lethal centipede?

SonsofArachne

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This can't be right, anybody here heard of this? I Googled this and can't find any other source than this Nat. Geo. photographer. The fact that he uses "sting" shows that he most likely doesn't know what he's talking about.

"A centipede on Bioko Island, Equatorial Guinea. This species’ sting is lethal within two hours."
https://www.joelsartore.com/ani079-00010/
 

Chris LXXIX

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The only lethal 'sting' I know is that annoying English singer, for that 'pedes bites you, God damn it :)

With that said, I still personally think (think) that Asian 'pedes such S.subspinipes, S.dehaani etc venom potency can potentially kill a little children (babies to 4/5 years ones) without issues if the bite occur in a delicate area.
 

REEFSPIDER

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The only lethal 'sting' I know is that annoying English singer, for that 'pedes bites you, God damn it :)

With that said, I still personally think (think) that Asian 'pedes such S.subspinipes, S.dehaani etc venom potency can potentially kill a little children (babies to 4/5 years ones) without issues if the bite occur in a delicate area.
I agree with you bro, small children or elderly people or just people with existing immune deficiency could potentially die from asian pedes.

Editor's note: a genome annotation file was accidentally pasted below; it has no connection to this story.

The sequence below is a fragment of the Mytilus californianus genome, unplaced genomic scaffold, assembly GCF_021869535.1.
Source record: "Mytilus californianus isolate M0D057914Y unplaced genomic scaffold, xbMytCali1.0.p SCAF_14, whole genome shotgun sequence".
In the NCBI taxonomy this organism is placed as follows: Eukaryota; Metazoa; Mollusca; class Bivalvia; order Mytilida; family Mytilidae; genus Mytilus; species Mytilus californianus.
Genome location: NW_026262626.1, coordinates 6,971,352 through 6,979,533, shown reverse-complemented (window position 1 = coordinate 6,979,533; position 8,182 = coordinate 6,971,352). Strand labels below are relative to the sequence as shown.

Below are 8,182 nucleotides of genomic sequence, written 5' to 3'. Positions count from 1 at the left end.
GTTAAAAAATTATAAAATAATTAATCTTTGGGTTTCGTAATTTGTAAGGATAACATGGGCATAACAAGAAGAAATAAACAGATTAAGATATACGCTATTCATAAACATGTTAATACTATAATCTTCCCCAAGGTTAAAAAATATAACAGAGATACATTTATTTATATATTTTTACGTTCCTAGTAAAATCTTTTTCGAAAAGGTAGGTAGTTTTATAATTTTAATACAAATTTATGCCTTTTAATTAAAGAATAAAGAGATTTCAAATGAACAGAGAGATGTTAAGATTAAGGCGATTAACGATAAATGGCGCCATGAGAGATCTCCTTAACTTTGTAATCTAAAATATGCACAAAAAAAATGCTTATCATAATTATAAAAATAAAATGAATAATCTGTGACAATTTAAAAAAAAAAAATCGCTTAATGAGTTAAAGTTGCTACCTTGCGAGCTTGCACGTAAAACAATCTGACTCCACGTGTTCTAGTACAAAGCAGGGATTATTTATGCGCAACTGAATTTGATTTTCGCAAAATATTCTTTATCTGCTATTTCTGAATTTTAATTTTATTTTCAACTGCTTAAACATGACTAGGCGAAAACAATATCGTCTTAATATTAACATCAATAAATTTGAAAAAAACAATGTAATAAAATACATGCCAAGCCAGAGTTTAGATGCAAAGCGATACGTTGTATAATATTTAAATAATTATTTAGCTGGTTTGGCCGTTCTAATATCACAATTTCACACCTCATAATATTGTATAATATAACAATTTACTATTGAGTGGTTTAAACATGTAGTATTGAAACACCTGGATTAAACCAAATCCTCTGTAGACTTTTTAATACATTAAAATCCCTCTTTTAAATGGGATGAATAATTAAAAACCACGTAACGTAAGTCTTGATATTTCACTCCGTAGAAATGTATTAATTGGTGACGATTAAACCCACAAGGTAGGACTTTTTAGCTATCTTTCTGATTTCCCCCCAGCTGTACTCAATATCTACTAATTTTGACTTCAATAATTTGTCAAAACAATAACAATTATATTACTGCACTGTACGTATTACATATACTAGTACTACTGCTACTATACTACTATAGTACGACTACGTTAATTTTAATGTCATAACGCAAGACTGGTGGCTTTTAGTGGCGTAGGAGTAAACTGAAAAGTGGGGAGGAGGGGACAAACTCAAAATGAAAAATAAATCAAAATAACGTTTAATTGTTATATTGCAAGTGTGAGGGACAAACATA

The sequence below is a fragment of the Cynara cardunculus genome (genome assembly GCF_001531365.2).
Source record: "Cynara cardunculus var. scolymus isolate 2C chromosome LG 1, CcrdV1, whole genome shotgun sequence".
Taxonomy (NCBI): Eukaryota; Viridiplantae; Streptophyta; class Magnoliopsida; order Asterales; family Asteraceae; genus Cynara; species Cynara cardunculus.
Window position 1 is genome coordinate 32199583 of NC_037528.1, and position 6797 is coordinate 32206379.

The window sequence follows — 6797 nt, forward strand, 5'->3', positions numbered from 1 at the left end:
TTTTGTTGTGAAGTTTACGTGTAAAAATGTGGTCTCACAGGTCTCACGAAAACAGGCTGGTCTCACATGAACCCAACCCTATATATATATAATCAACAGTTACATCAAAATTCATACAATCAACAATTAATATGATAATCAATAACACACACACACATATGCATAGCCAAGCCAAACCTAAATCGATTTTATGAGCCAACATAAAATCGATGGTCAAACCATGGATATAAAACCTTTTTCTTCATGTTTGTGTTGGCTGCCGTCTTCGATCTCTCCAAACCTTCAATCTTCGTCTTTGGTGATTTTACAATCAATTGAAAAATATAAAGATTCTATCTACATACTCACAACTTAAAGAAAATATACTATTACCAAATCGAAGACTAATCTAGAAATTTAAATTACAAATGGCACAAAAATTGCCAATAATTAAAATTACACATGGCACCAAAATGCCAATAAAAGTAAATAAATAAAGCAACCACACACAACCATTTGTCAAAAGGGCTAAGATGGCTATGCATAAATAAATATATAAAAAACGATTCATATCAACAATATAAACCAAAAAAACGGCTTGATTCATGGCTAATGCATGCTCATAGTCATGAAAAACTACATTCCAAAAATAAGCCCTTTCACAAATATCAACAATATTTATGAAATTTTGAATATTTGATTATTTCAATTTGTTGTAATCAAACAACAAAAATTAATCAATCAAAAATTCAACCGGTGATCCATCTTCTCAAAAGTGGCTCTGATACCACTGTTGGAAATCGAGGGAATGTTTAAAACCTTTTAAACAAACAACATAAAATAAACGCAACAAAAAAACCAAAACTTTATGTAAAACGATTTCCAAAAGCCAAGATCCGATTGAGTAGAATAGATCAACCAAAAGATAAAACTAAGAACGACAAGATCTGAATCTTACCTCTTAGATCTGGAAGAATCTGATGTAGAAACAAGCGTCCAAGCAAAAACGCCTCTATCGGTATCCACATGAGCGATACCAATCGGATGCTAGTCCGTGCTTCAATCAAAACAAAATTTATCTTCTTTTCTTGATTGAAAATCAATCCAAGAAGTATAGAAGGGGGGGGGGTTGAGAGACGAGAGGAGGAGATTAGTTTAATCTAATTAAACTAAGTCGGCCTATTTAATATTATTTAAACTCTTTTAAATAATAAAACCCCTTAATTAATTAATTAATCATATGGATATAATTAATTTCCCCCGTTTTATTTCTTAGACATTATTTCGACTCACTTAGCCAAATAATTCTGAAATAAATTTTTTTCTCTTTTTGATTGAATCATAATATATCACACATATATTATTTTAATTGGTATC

NYAN

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Spinosissima is the only Pede which is known to have contributed to killing someone. A little girl was bitten on the head and died shortly after. As for a pede regularly being deadly, that seems fishy at best. Maybe the people drown themselves rather than endure the pain from a bite, but that’s it.
 

Chris LXXIX

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Spinosissima is the only Pede which is known to have contributed to killing someone. A little girl was bitten on the head and died shortly after. As for a pede regularly being deadly, that seems fishy at best. Maybe the people drown themselves rather than endure the pain from a bite, but that’s it.
According to Wikipedia (even if I know that isn't exactly the best source) a little girl died in the Philippines for a S.subspinipes bite in the neck/head area (now I don't remember exactly if was head or neck).

As I've said, that info can be a bogus one, stil.
 

NYAN

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According to Wikipedia (even if I know that isn't exactly the best source) a little girl died in the Philippines for a S.subspinipes bite in the neck/head area (now I don't remember exactly if was head or neck).

As I've said, that info can be a bogus one, stil.
Same case, but from what I heard it was spinosissima.
 

SonsofArachne

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I would think it might be possible for a centipede to be that lethal, but the fact that I couldn't find any other source than this photographer (not scientist) leads me to believe that this is hearsay and has never been tested. Or in other words a load of crap.
 

NYAN